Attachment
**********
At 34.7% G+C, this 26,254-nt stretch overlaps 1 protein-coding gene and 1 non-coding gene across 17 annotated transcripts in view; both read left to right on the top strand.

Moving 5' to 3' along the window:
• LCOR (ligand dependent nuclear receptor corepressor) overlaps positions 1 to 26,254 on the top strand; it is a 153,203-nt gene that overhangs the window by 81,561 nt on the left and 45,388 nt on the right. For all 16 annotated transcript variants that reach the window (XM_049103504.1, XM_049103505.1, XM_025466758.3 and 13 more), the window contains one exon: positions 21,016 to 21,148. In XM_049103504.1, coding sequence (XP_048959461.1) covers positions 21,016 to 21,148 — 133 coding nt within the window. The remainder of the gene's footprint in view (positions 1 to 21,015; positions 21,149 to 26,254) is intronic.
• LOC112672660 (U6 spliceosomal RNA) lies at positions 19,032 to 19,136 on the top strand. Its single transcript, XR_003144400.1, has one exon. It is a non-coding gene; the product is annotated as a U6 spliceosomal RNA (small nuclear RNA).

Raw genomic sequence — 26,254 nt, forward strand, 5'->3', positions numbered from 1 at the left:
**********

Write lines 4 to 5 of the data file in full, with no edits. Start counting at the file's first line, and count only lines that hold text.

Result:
• LOC112672660 (U6 spliceosomal RNA) lies at positions 19,032 to 19,136 on the top strand. Its single transcript, XR_003144400.1, has one exon. It is a non-coding gene; the product is annotated as a U6 spliceosomal RNA (small nuclear RNA).

Raw genomic sequence — 26,254 nt, forward strand, 5'->3', positions numbered from 1 at the left: